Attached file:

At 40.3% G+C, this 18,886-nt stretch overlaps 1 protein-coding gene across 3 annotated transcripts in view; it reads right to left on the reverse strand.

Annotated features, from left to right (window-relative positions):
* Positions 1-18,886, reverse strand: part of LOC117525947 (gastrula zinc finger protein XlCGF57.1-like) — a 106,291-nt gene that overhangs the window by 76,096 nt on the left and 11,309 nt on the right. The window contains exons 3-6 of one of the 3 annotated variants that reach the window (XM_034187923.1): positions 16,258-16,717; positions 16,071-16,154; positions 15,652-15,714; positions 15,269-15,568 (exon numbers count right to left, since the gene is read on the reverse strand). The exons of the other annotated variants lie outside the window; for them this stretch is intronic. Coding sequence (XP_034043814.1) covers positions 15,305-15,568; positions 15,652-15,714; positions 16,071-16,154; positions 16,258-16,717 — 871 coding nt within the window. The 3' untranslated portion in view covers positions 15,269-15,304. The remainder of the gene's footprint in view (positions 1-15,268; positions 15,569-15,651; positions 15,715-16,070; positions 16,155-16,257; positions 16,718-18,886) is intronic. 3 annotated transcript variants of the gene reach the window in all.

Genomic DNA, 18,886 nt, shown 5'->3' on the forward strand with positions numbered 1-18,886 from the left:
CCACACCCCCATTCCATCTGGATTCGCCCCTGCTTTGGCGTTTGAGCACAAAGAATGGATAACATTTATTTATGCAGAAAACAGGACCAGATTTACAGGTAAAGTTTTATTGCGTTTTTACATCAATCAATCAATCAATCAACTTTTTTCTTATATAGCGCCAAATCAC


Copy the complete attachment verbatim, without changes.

At 40.3% G+C, this 18,886-nt stretch overlaps 1 protein-coding gene across 3 annotated transcripts in view; it reads right to left on the reverse strand.

Annotated features, from left to right (window-relative positions):
* Positions 1-18,886, reverse strand: part of LOC117525947 (gastrula zinc finger protein XlCGF57.1-like) — a 106,291-nt gene that overhangs the window by 76,096 nt on the left and 11,309 nt on the right. The window contains exons 3-6 of one of the 3 annotated variants that reach the window (XM_034187923.1): positions 16,258-16,717; positions 16,071-16,154; positions 15,652-15,714; positions 15,269-15,568 (exon numbers count right to left, since the gene is read on the reverse strand). The exons of the other annotated variants lie outside the window; for them this stretch is intronic. Coding sequence (XP_034043814.1) covers positions 15,305-15,568; positions 15,652-15,714; positions 16,071-16,154; positions 16,258-16,717 — 871 coding nt within the window. The 3' untranslated portion in view covers positions 15,269-15,304. The remainder of the gene's footprint in view (positions 1-15,268; positions 15,569-15,651; positions 15,715-16,070; positions 16,155-16,257; positions 16,718-18,886) is intronic. 3 annotated transcript variants of the gene reach the window in all.

Genomic DNA, 18,886 nt, shown 5'->3' on the forward strand with positions numbered 1-18,886 from the left:
CCACACCCCCATTCCATCTGGATTCGCCCCTGCTTTGGCGTTTGAGCACAAAGAATGGATAACATTTATTTATGCAGAAAACAGGACCAGATTTACAGGTAAAGTTTTATTGCGTTTTTACATCAATCAATCAATCAATCAACTTTTTTCTTATATAGCGCCAAATCAC